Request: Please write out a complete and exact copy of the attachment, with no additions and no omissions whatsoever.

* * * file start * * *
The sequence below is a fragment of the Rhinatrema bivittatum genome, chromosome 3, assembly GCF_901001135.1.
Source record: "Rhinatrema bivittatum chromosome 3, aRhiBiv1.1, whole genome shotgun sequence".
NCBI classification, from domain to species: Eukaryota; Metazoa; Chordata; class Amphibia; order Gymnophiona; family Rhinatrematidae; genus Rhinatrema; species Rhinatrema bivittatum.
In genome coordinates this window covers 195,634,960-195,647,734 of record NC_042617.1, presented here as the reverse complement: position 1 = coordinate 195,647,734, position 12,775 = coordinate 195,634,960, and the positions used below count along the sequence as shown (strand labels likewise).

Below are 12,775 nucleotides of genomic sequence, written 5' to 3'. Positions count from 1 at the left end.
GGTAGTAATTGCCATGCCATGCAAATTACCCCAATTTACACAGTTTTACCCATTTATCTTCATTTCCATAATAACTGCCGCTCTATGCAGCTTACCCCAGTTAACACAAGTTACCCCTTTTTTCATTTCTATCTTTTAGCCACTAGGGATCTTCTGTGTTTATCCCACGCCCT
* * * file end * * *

The sequence below is a fragment of the Rhinatrema bivittatum genome, chromosome 3, assembly GCF_901001135.1.
Source record: "Rhinatrema bivittatum chromosome 3, aRhiBiv1.1, whole genome shotgun sequence".
NCBI classification, from domain to species: Eukaryota; Metazoa; Chordata; class Amphibia; order Gymnophiona; family Rhinatrematidae; genus Rhinatrema; species Rhinatrema bivittatum.
In genome coordinates this window covers 195,634,960-195,647,734 of record NC_042617.1, presented here as the reverse complement: position 1 = coordinate 195,647,734, position 12,775 = coordinate 195,634,960, and the positions used below count along the sequence as shown (strand labels likewise).

Below are 12,775 nucleotides of genomic sequence, written 5' to 3'. Positions count from 1 at the left end.
GGTAGTAATTGCCATGCCATGCAAATTACCCCAATTTACACAGTTTTACCCATTTATCTTCATTTCCATAATAACTGCCGCTCTATGCAGCTTACCCCAGTTAACACAAGTTACCCCTTTTTTCATTTCTATCTTTTAGCCACTAGGGATCTTCTGTGTTTATCCCACGCCCT